April 3rd, 2012
Visiting our office regularly will not only help keep your teeth and mouth healthy, but will also help keep the rest of your body healthy. The fact is, every hour of every day in the U.S., someone dies of oral cancer, which is the sixth-most common diagnosed form of the disease. The five-year survival rate is only 50 percent, and oral cancer is one of the few cancers whose survival rate has not improved. Since April is Oral Cancer Awareness Month, we would like to take this opportunity to remind all of our patients about the importance of maintaining good oral hygiene.
We are trained to diagnose, treat, and prevent oral health problems. Please let us now if you have any questions about your oral health during your next appointment. Take care of your teeth!
March 30th, 2012
Fluoride is a compound that contains fluorine, a natural element. Using small amounts of fluoride on a regular basis can help prevent tooth decay. Fluoride inhibits loss of minerals from tooth enamel and encourages remineralization (strengthening areas that are weakened and beginning to develop cavities). Fluoride also affects bacteria that cause cavities, discouraging acid attacks that break down the tooth. Risk for decay is reduced even more when fluoride is combined with a healthy diet and good oral hygiene. Using fluoride for the prevention and control of decay has been proven over the past 70 years to be both safe and effective.
Fluoride can be found in any toothpaste with the ADA Seal of Approval, as well as in drinking water across the United States. To ensure you’re getting the appropriate amount of fluoride, having a professionally applied fluoride treatment during your next checkup is possible if you are concerned you are not getting adequate amounts at home.
March 23rd, 2012
You water the garden three times a week, you change your car's oil every three months, and you replace the batteries in your smoke detectors once a year. Your teeth need to see your dentist on a regular schedule, too.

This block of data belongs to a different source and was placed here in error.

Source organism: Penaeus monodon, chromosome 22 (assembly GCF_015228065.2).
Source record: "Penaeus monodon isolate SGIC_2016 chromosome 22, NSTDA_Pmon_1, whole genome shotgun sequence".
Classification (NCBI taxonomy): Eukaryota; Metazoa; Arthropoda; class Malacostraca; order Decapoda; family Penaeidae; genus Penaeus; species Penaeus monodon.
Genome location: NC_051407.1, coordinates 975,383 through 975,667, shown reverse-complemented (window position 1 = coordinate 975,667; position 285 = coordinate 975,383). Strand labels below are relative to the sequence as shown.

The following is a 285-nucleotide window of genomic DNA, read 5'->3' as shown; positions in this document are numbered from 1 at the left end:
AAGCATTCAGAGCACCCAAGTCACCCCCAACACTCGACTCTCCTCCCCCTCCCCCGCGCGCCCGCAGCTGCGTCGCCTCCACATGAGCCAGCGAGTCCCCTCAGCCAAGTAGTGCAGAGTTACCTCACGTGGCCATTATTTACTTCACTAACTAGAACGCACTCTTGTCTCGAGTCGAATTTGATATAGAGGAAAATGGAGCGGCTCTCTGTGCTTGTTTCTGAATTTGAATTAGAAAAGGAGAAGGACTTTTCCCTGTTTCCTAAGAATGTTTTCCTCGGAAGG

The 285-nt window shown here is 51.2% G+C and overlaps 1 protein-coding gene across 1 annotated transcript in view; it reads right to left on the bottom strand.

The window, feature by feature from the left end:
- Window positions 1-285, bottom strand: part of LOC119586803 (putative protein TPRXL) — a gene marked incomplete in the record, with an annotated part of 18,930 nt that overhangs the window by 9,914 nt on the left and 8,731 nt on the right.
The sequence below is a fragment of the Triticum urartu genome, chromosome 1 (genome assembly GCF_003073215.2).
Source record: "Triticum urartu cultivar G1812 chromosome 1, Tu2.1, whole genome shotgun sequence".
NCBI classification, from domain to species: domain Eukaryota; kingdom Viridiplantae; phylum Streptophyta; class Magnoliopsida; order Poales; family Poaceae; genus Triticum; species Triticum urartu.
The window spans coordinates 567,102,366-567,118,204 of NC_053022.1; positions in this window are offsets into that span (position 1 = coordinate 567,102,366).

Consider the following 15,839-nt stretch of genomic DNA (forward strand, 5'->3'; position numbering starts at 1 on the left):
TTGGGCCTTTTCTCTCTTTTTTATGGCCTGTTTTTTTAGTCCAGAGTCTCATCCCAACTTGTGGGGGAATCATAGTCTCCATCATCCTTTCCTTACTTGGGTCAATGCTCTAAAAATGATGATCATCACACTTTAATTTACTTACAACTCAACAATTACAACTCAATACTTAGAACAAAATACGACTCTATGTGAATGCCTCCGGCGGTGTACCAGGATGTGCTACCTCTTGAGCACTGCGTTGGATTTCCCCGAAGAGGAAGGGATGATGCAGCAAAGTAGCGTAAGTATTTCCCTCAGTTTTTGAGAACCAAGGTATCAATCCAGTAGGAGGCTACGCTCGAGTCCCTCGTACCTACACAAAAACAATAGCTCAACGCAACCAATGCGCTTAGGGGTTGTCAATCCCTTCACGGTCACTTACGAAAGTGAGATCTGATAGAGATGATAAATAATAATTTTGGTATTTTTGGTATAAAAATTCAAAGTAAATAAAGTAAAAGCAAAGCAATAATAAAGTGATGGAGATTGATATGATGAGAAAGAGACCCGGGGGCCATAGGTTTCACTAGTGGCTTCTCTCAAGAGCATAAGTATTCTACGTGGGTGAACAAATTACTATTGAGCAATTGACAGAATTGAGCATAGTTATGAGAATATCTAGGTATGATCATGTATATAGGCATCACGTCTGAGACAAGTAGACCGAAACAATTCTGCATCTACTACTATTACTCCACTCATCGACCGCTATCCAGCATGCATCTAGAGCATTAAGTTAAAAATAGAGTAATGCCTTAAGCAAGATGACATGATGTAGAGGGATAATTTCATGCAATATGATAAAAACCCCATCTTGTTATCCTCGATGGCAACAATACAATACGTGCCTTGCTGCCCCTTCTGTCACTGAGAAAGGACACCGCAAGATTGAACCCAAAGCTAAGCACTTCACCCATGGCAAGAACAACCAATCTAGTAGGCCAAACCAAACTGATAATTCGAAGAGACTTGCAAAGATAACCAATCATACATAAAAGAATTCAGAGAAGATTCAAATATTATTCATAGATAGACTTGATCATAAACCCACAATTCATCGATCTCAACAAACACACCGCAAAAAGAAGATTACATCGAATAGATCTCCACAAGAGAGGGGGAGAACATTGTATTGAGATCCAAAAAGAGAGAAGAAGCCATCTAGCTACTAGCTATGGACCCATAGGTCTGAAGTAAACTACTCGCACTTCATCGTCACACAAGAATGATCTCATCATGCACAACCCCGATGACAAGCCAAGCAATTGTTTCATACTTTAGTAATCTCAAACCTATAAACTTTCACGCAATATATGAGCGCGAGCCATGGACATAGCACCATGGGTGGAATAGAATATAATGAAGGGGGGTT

While daily oral hygiene habits are essential to good oral health, professional dental cleanings at our office ensure your teeth are treated to a deeper level of cleaning. We recommend for most of our patients to have a checkup at least every six months. In addition to a thorough cleaning and polishing of your teeth, these regular visits help us detect and prevent the onset of tooth decay and periodontal (gum) disease. During your visit, we’ll check the health of your mouth, teeth, gums, cheeks, and tongue. We’ll also check old fillings and restorations, as these can wear away over time from constant chewing, grinding, or clenching.
If you are predisposed to oral diseases, you may need to visit our office more often than every six months. Factors at play in these diseases include age, pregnancy, tobacco use, medical conditions (such as diabetes, dry mouth, or HIV infection), along with how well you take care of your teeth on a daily basis.
Make sure your teeth get the professional attention they deserve – If you’re overdue for your next cleaning, check with our office to schedule an appointment!
March 16th, 2012
Our team wants to know: Will you be wearing your green this Saturday? Whether Irish or not, millions of people around the world celebrate St. Patrick’s Day with toasts, parades and “the wearing of the green.” Here are some fun facts about St. Patty’s Day we know you will enjoy:
• St. Patrick’s Day is observed on March 17th because that is the feast day of St. Patrick, the patron saint of Ireland. It is also a worldwide celebration of Irish culture and history.
• The name “lephrechaun” has several origins. It could be from the Irish Gaelic word “leipreachan,” which means “a kind of aqueous sprite.” Or, it could be from “leath bhrogan,” which simply means “shoemaker.”
• Some American towns have Irish names. They include: Shamrock Lakes, Indiana; Shamrock, Oklahoma; Shamrock, Texas; Dublin, California and Dublin, Ohio and Mount Gay-Shamrock, West Virginia
• Despite what you may have heard, St. Patrick never banished snakes from Ireland. In fact, no snakes exist or ever existed in Ireland. Ireland is surrounded by icy ocean waters, much too cold to allow snakes to migrate from Britain or anywhere else.
• St. Patrick’s Day was first celebrated in America in Boston, Massachusetts, in 1737. Approximately 34 million Americans claim Irish ancestry. That’s almost nine times the population of Ireland, which has 4.1 million people.
If you have something special planned for St. Patrick’s Day, let us know by posting a comment on our Facebook page.